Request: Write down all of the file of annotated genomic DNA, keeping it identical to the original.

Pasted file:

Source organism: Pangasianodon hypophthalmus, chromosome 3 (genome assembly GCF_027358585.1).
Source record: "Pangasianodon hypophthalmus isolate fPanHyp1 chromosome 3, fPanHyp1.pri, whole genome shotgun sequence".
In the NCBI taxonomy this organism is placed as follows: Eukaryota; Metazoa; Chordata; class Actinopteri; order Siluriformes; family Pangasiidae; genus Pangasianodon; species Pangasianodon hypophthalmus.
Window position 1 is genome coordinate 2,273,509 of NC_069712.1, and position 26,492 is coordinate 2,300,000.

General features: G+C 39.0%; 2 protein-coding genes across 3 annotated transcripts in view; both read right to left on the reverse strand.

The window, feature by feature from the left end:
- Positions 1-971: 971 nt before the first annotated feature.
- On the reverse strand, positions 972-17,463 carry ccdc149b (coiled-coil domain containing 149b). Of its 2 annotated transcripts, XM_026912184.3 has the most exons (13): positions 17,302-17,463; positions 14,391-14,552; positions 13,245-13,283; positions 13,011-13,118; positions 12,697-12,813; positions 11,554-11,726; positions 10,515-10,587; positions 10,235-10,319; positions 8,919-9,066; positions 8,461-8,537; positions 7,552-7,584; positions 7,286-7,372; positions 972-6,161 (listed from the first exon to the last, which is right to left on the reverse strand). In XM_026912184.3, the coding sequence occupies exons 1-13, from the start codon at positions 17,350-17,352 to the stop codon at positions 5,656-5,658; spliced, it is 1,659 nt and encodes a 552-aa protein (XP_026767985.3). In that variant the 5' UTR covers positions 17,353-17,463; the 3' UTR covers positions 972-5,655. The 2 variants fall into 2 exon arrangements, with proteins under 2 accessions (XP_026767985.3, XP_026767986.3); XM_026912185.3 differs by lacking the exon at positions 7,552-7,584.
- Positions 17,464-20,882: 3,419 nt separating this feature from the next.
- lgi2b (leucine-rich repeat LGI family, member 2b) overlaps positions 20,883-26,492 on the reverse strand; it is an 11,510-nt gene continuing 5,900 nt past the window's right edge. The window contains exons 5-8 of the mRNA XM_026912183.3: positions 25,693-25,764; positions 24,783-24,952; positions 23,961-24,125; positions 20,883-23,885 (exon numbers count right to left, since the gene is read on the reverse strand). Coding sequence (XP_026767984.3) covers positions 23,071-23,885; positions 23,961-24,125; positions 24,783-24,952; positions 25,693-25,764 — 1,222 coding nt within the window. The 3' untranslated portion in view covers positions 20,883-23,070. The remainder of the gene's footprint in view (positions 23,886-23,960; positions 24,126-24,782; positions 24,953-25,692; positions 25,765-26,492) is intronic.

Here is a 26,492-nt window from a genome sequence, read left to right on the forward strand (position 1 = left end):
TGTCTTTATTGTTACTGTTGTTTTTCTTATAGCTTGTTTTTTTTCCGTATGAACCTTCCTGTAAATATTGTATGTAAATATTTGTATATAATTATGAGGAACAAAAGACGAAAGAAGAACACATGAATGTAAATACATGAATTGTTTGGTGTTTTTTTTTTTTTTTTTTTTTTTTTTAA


Source organism: Pangasianodon hypophthalmus, chromosome 3 (genome assembly GCF_027358585.1).
Source record: "Pangasianodon hypophthalmus isolate fPanHyp1 chromosome 3, fPanHyp1.pri, whole genome shotgun sequence".
In the NCBI taxonomy this organism is placed as follows: Eukaryota; Metazoa; Chordata; class Actinopteri; order Siluriformes; family Pangasiidae; genus Pangasianodon; species Pangasianodon hypophthalmus.
Window position 1 is genome coordinate 2,273,509 of NC_069712.1, and position 26,492 is coordinate 2,300,000.

General features: G+C 39.0%; 2 protein-coding genes across 3 annotated transcripts in view; both read right to left on the reverse strand.

The window, feature by feature from the left end:
- Positions 1-971: 971 nt before the first annotated feature.
- On the reverse strand, positions 972-17,463 carry ccdc149b (coiled-coil domain containing 149b). Of its 2 annotated transcripts, XM_026912184.3 has the most exons (13): positions 17,302-17,463; positions 14,391-14,552; positions 13,245-13,283; positions 13,011-13,118; positions 12,697-12,813; positions 11,554-11,726; positions 10,515-10,587; positions 10,235-10,319; positions 8,919-9,066; positions 8,461-8,537; positions 7,552-7,584; positions 7,286-7,372; positions 972-6,161 (listed from the first exon to the last, which is right to left on the reverse strand). In XM_026912184.3, the coding sequence occupies exons 1-13, from the start codon at positions 17,350-17,352 to the stop codon at positions 5,656-5,658; spliced, it is 1,659 nt and encodes a 552-aa protein (XP_026767985.3). In that variant the 5' UTR covers positions 17,353-17,463; the 3' UTR covers positions 972-5,655. The 2 variants fall into 2 exon arrangements, with proteins under 2 accessions (XP_026767985.3, XP_026767986.3); XM_026912185.3 differs by lacking the exon at positions 7,552-7,584.
- Positions 17,464-20,882: 3,419 nt separating this feature from the next.
- lgi2b (leucine-rich repeat LGI family, member 2b) overlaps positions 20,883-26,492 on the reverse strand; it is an 11,510-nt gene continuing 5,900 nt past the window's right edge. The window contains exons 5-8 of the mRNA XM_026912183.3: positions 25,693-25,764; positions 24,783-24,952; positions 23,961-24,125; positions 20,883-23,885 (exon numbers count right to left, since the gene is read on the reverse strand). Coding sequence (XP_026767984.3) covers positions 23,071-23,885; positions 23,961-24,125; positions 24,783-24,952; positions 25,693-25,764 — 1,222 coding nt within the window. The 3' untranslated portion in view covers positions 20,883-23,070. The remainder of the gene's footprint in view (positions 23,886-23,960; positions 24,126-24,782; positions 24,953-25,692; positions 25,765-26,492) is intronic.

Here is a 26,492-nt window from a genome sequence, read left to right on the forward strand (position 1 = left end):
TGTCTTTATTGTTACTGTTGTTTTTCTTATAGCTTGTTTTTTTTCCGTATGAACCTTCCTGTAAATATTGTATGTAAATATTTGTATATAATTATGAGGAACAAAAGACGAAAGAAGAACACATGAATGTAAATACATGAATTGTTTGGTGTTTTTTTTTTTTTTTTTTTTTTTTTTAA